The Abbott government has struck a deal with the Palmer United Party to abolish the carbon tax but it still has to pass the Senate

The Abbott government is talking down a quick repeal of the carbon tax, despite reaching a deal with the Palmer United Party.

The lower house passed the repeal bills on Monday, sending them again to the Senate, after PUP leader Clive Palmer told parliament his party’s three senators would pass the bills.

Mr Palmer said his team had struck an agreement with the government in talks over the weekend and Monday morning.

“For Australia to act alone and impose a tax on carbon at this time will discourage investment,” he said.

However, his senators will also move to put in place an emissions trading scheme if Australia’s trading partners do the same.

The talks followed a chaotic Senate session last week in which PUP senators sided with Labor and the Greens to vote down the repeal.

Mr Palmer had been concerned the government had not honoured a previous deal to enforce electricity and gas price cuts with hefty penalties.

The government was also under fire from business for appearing to accept tougher penalties and higher compliance costs without consulting the sector.

Prime Minister Tony Abbott told parliament the bills had been “reworked” over the weekend to ensure compliance with the tax abolition won’t be a burden on business but will deliver savings.

“I am confident we have got the balance right,” he said.

Government Senate leader Eric Abetz told parliament he was “hopeful” the repeal bills would return to the Senate “later this week”.

Asked whether he consulted his cabinet on the Palmer amendments, Mr Abbott said: “Every time the cabinet meets we say we will get rid of the carbon tax.”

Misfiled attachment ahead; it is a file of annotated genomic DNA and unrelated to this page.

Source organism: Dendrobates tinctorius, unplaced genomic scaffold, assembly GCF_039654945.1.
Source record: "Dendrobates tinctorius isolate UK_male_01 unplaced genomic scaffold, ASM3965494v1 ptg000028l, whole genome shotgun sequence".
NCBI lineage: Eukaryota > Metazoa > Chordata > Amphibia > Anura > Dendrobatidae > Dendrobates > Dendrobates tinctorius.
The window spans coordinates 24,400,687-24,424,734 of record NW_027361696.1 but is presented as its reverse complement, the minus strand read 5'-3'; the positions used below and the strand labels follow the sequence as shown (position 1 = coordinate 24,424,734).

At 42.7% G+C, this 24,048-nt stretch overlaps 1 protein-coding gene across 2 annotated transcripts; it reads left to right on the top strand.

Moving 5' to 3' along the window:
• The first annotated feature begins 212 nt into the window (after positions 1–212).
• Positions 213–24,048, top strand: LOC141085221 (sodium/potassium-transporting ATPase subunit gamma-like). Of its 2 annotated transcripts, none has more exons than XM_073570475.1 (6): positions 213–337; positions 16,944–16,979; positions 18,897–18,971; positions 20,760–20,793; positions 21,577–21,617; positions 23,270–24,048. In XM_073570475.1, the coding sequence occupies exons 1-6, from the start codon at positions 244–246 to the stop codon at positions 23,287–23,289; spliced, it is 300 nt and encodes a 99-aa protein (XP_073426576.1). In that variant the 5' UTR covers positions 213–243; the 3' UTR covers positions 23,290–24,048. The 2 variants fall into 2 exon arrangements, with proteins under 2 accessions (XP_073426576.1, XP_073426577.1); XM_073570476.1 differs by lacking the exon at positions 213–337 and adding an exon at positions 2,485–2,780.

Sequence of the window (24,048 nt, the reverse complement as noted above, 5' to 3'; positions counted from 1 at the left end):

Environment Minister Greg Hunt, who reintroduced the bills, told parliament the amendments would ensure that only about 60 electricity and gas retailers and bulk importers of synthetic greenhouse gases would be covered by the price-cut guarantee.

The government has agreed to a penalty of 250 per cent of any cost savings that are not passed on.

While bulk importers of synthetic greenhouse gases are included, the laws won’t apply to importers of fridges, cars and air conditioners.

Mr Hunt said the Australian Competition and Consumer Commission would be able to expand the range of sectors covered “should any concerns arise” about prices.

“Every Australian should be better off,” he told parliament.

The government moved to gag debate saying the Australian people had already decided in September they did not want the carbon tax.

Labor frontbencher Anthony Albanese said it was curious the amendments had come from PUP and not cabinet or the coalition party room.

“This is a case of the PUP, wagging the tail, wagging the dog,” he said.

The opposition failed to amend the bills to establish an emissions trading scheme.

The coalition will need six crossbench votes on top of its 33 senators to repeal the tax.

Mr Abbott said he stood by his promise that households would save an average $550 a year due to the tax abolition.

“What went up with the carbon tax will come down when the carbon tax comes off,” he said.